Judir being made love to.  It tore me up pretty bad after 28 years together.  There has been no one since. So basically I am in the same boat as you with the opposite sex.  But at 70, that part of my life is now in the past. It has been 7 years without a man in my life, and I am comfortable with that for now.  I have male friends, some know my medical history and many don't.

You are a survivor, so take pride in that. Find ways to be kind and loving and love will find you!


Reply by Silveradokid, on Thu Mar 14, 2019 9:00 pm

Hi StayingStrong. I think acceptance of one's bag is a matter of perspective. I've had mine since November of 2016. It has given me my life back and I'm forever humbled and grateful to modern medicine. The ulcerative colitis was so bad in the final stages that I wasn't able to even leave my house for 2 years.  The pain was relentless. Several times I contemplated ending my life. Now I embrace life with a passion. I hope you will, too. Epecially when you're able to appreciate the difference between "before" and "after." All the best to you! - Silveradokid.

Reply by BayGal, on Tue Mar 19, 2019 8:47 am

HI I have been living with Ulteritive Colitis sine 2003 after I had my first daughter I had my bowel out in April 2016 and I have that for life. I was a single mum for 8  years and I have found love again..... yes I was afriad to show my body at first but the man I am with it did not bother him at all we have been dating for 8 months now and he even get involve with me when I am changing it just incase there is a time that I can'y do it as I have had hurnia and it has come back again for the 3rd time and I have to under go another operation to move my bag from my righ side to my left side...... so love yourself for who you are, and always remember there are worse people than you out there.... I look at life diffrent as I was close to death twice and now I live each day the way I want..... and take 1 day at a time like I did and you will be very suprise love will find you it will take time but trust me it will come to you.......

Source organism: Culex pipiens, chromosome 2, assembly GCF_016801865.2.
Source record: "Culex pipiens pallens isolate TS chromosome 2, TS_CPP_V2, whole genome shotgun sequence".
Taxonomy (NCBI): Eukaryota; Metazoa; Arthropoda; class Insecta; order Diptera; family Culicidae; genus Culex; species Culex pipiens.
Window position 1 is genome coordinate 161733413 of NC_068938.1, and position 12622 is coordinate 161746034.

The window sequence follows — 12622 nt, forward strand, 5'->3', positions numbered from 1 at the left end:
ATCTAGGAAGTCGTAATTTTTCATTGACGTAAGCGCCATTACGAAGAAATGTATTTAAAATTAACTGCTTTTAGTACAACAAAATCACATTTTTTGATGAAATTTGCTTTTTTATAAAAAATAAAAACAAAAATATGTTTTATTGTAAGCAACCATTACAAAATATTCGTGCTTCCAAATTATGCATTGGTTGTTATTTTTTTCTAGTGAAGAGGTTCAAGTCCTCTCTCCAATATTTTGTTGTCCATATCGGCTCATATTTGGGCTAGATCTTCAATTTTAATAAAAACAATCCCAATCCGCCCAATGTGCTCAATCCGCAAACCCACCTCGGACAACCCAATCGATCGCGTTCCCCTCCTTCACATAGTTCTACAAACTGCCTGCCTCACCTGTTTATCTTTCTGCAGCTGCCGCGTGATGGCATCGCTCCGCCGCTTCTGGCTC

Reply by cpk, on Tue Mar 19, 2019 5:11 pm

Hello StayingStrong,

I have an ileostomy for 12 years and I'm so glad I had it. I can do anything I need and you can too.

I had ulcer colitis for many years with pain and bleeding and now I feel like a new man.  Let's talk about it,   Check me out for one of the 12 at Dayton, OH


Reply by Bigboredave, on Wed Apr 17, 2019 2:02 pm
Be strong, no matter how bad things seem they will get better. I have had my ileostomy since July of 1978. Been married three times, had numerous relationships, worked construction, have two children, shoot, hunt fish, swim, bike, do about anything think I want. You may not win every battle but you will win the war if you stay the course.
Reply by Puppyluv56, on Wed Apr 17, 2019 8:05 pm

Great advise! An Ostomy should never define us! 

Live life as you would have without an Ostomy and laugh at the mishaps! They will be funny years later anyway so laugh now!